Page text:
While her stylistic approach seems indebted to Brown Bear, Brown Bear, What Do You See?, Spurr's (A Pig Named Perrier) content is her own handy mix. Through verse descriptions of a barnyard, she cheerily introduces a variety of farm animals, implements, colors and numbers: "Blue barn, Blue barn, what are you hiding?/ Two sturdy stallions ready for riding." Bj rkman (the Mama Rex and T readers) supplies zesty watercolors hedged about with quick, free-flowing pen strokes. Light-brown heifers dawdle in speckled brown mud, outside a big brown barn (the word "brown" is rendered in, naturally, brown). With mixed results, Spurr stretches beyond the informational, tacking on to the end of each stanza "This is the farm life-but only a part." Awkwardly, the refrain ultimately points to the farmhouse and its inhabitants: "Fresh hot tea steeping, down quilts for sleeping,/ A crackling woodstove,/ and a family to love./ This is the farm life-the whole and the heart." The strained ending aside, readers will enjoy reaping this title's bountiful harvest of concepts and images. Ages 3-6. (Mar.) Copyright 2003 Cahners Business Information.
With opening sentences reminiscent of "Brown bear, brown bear, what do you see," one might assume this to be a spin-off of Bill Martin's work. Happily, this story can hold its own as a peek into life on a farm. Counting, color recognition and rhyming all have a major part in this book, but are not outdone by descriptions of what happens on a working farm and in farm life. Steve Bjorkman's gentle watercolor illustrations evoke a sense of spaciousness and gentleness that only comes from living on a farm. Growing up on a farm myself, I can vouch for the ambiance presented here, from the heifers trying to keep out of the rain to the cozy home. Take note, there is no television set in sight. An addition to this story is the glossary following the text. Now city slickers can be tuned into farm terminology and not miss a bucolic beat. 2003, Holiday House,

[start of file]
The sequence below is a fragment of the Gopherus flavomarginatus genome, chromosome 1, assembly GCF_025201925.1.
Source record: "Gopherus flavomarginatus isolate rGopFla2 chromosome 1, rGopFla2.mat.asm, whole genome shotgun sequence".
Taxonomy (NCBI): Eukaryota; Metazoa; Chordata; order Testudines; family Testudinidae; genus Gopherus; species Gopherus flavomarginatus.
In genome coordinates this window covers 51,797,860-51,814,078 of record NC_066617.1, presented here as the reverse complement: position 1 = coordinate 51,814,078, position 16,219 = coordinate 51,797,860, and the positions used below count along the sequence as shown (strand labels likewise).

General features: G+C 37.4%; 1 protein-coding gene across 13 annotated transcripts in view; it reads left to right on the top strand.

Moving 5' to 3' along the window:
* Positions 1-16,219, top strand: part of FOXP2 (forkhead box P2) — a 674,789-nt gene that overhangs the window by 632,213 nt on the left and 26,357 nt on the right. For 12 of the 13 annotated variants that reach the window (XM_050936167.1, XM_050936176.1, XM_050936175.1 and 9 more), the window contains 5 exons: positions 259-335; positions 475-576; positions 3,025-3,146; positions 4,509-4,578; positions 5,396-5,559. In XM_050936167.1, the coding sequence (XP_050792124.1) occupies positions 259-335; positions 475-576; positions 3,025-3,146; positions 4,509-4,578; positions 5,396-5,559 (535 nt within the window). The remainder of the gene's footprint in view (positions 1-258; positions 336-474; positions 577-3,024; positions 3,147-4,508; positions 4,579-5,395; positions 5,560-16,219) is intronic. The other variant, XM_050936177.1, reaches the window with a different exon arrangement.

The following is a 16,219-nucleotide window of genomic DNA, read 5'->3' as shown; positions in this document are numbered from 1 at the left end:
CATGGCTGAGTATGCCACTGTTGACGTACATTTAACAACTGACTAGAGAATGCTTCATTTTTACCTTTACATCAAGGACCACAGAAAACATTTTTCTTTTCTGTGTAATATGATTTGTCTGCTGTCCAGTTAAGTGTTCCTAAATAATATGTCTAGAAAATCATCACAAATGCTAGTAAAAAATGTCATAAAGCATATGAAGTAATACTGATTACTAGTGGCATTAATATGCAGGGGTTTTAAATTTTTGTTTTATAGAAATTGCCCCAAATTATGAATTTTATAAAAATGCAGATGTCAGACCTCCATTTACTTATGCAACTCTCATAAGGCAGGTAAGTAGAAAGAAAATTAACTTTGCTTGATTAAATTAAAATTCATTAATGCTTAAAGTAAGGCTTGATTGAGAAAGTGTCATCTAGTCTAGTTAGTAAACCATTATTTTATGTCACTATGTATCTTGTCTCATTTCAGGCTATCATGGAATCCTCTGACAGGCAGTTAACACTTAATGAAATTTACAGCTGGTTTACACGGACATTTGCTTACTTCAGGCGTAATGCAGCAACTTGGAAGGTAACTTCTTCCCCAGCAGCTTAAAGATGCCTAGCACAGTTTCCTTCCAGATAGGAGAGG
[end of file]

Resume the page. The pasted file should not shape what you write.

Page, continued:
— Elizabeth Young
School Library Journal
PreS-K-With rhyming verse that calls to mind Bill Martin, Jr.'s Brown Bear, Brown Bear, What Do You See? (Holt, 1983), this concept book takes children on a tour of Farmer Dan's farm. The excursion begins with "Red barn, red barn, what are you keeping?/One rumbling tractor ready for reaping,/One baler, one sower,/one thresher, one mower./This is the farm life-but only a part." The pages take readers through blue, green, brown, and gray barns, and the numbers from 1 to 10, before coming home to the "White house, white house-./This is the farm life-the whole and the heart." The lighthearted lilt of the verses is reflected in the sketchy style of the paintings. Done in watercolor and pen and ink, the illustrations capture the essence of the rhyme, and offer a story of their own and a touch of humor. The sleepy sows lounge on their backs in very humanlike poses, and Farmer Dan and his piglets have similar contented smiles. The spreads are subtly linked by small details. The green barn appears on the horizon as children read about the blue one. Nearly unseen next to the green barn is a kitten from the upcoming page. The font, with a large handwritten look, fits stylistically with the illustrations. The division of the verses works smoothly and allows the art to show each animal, crop, or piece of equipment mentioned. A farm glossary is appended, but the book is not an information source on farm life. It is an attractive introduction to some basic colors and numbers.-Carolyn Janssen, Children's Learning Center of the Public Library of Cincinnati and Hamilton County, OH Copyright 2003 Reed Business Information.
"Gray barn, gray barn, what do you house? / Nine straw-filled stalls with nine sleepy sows." In this artful tribute to rural living, Spurr (A Pig Named Perrier, 2002, etc.) visits five increasingly well-populated barns, each a different color, before arriving at last at the white farmhouse, where "a family to love" links all the parts together into "the whole and the heart" of the farm. A farmer and two children make their rounds in Björkman's (The Grisly Gazette, 2002, etc.) watercolor sketches, bursting joyously out of the horse barn into lush grass, slogging through mud with a feed pail, chuckling over piglets and kittens, arriving home to dinner and a cozy get-together in front of-not the TV, but a wood-burning stove. Idealized? Yes. Heartwarming? Definitely. And a natural story time companion to other barnyard visits, such as Nancy Tafuri's This Is the Farmer (1994) or Margaret Wise Brown's Big Red Barn (reissued 1989, illus. by Felicia Bond). (Picture book. 5-7)